Author(s): Kendra W Kimberley, Holly H Hobart, Colleen A Morris
Background Kabuki syndrome is a multiple congenital anomaly/mental retardation syndrome. The syndrome is characterized by varying degrees of mental retardation, postnatal growth retardation, distinct facial characteristics resembling the Kabuki actor's make-up, cleft or high-arched palate, brachydactyly, scoliosis, and persistence of finger pads. The multiple organ involvement suggests that this is a contiguous gene syndrome but no chromosomal anomalies have been isolated as an etiology. Recent studies have focused on possible duplications in the 8p22–8p23.1 region but no consensus has been reached.
Methods We used bacterial artificial chromosome-fluorescent in-situ hybridization (BAC-FISH) and G-band analysis to study eight patients with Kabuki syndrome.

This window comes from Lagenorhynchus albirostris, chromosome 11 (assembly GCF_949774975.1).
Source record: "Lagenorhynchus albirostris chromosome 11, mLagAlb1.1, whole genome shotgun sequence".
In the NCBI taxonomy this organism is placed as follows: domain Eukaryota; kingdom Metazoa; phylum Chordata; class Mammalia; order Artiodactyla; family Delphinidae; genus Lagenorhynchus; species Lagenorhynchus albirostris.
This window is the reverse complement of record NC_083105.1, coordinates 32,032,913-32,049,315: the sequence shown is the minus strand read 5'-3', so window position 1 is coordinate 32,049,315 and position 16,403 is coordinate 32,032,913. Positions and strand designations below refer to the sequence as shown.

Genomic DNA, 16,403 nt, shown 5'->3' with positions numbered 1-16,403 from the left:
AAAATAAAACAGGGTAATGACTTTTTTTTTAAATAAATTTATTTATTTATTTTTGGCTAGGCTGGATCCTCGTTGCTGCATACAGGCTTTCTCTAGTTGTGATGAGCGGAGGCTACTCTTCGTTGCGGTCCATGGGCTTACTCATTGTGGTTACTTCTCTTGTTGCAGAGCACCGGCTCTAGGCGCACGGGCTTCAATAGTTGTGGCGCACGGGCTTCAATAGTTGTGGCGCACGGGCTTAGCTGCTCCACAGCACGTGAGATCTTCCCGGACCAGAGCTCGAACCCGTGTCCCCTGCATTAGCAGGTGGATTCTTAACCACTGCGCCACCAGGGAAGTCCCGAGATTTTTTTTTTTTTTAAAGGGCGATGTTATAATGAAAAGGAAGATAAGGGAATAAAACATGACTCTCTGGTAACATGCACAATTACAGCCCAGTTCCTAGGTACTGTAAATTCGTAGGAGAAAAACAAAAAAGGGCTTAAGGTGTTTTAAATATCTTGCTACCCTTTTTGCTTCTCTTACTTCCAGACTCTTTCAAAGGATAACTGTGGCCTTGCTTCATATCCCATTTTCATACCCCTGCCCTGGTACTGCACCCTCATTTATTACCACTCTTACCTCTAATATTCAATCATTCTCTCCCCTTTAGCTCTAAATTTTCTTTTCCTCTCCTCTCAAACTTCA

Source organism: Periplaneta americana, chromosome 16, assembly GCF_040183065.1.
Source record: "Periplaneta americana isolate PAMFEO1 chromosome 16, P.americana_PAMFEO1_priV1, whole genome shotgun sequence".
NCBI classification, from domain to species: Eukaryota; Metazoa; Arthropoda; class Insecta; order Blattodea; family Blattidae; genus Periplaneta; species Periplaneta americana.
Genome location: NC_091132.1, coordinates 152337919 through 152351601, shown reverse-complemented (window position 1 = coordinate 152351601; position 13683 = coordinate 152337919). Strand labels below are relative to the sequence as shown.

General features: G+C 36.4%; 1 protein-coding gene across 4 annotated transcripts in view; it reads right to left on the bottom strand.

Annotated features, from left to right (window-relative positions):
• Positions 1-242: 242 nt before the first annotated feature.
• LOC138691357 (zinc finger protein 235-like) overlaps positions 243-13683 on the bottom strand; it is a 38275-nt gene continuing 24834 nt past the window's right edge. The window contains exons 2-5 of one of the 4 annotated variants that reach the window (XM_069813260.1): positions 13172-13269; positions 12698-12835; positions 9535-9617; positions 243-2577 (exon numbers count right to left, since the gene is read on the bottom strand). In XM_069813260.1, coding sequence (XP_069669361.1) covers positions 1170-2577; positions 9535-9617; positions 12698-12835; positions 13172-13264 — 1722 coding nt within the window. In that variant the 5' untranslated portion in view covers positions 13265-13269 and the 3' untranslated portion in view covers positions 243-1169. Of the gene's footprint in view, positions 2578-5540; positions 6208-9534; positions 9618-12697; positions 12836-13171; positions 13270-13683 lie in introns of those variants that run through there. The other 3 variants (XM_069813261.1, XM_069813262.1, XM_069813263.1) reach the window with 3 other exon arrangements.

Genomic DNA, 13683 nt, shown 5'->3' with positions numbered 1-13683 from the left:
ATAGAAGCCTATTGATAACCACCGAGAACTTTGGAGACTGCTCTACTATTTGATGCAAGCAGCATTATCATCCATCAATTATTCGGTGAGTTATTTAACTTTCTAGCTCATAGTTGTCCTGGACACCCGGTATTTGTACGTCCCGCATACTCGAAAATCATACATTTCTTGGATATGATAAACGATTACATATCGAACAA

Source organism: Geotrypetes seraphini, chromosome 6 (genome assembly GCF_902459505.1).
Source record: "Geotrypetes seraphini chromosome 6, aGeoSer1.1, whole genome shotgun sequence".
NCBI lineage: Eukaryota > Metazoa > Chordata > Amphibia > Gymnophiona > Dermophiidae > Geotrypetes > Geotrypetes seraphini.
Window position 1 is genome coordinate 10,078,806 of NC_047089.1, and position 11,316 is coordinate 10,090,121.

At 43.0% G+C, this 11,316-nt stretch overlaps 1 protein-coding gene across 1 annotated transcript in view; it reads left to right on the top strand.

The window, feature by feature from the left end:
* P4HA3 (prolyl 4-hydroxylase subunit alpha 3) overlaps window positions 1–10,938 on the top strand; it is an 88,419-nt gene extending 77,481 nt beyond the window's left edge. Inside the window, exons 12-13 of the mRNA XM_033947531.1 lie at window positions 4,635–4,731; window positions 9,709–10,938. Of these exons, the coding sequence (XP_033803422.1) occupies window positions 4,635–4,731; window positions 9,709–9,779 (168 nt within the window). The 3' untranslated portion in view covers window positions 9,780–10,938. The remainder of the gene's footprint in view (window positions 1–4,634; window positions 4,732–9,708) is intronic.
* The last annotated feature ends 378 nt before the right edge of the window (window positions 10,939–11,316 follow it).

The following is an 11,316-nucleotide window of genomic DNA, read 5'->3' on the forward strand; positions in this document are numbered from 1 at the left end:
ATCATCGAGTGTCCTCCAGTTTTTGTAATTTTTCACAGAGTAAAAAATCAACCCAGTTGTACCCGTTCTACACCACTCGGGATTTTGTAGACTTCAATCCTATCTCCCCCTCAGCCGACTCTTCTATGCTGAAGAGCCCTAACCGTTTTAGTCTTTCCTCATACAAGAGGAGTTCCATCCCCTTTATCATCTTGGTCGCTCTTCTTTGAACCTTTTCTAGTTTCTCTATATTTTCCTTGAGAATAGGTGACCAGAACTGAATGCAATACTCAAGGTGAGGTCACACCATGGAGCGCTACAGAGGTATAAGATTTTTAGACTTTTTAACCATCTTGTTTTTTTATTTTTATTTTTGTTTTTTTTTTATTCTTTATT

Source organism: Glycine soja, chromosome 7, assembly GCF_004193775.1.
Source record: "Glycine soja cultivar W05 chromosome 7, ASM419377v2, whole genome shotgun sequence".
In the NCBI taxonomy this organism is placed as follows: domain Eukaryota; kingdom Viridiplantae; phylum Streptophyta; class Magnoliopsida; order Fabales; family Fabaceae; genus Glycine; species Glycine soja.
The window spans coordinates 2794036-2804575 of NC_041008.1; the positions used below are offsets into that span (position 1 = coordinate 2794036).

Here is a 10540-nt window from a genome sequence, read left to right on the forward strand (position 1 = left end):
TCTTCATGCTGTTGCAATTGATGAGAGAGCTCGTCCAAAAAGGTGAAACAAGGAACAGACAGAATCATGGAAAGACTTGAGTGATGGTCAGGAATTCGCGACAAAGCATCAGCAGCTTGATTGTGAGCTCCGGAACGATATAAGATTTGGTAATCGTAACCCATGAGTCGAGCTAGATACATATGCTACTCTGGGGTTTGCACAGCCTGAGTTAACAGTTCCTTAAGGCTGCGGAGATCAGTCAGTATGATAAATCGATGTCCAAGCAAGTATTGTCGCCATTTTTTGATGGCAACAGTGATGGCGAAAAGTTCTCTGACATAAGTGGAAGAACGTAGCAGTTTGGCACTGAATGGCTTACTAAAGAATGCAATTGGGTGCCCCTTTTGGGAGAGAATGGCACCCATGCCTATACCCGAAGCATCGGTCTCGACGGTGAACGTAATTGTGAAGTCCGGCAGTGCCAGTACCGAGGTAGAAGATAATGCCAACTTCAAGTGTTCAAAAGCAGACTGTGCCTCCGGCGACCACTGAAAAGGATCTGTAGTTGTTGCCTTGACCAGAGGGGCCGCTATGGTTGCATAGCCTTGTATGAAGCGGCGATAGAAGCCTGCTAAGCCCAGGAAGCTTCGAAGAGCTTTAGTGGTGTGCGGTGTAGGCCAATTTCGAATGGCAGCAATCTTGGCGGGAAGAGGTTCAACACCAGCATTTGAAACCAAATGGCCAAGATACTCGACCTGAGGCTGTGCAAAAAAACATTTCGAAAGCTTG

Results Metaphase analysis revealed no deletions or duplications with any of the BAC probes. Interphase studies of the Kabuki patients yielded no evidence of inversions when using three-color FISH across the region. These results agree with other research groups' findings but disagree with the findings of Milunsky and Huang.
Conclusion It seems likely that Kabuki syndrome is not a contiguous gene syndrome of the 8p region studied.Journal of Psychological Abnormalities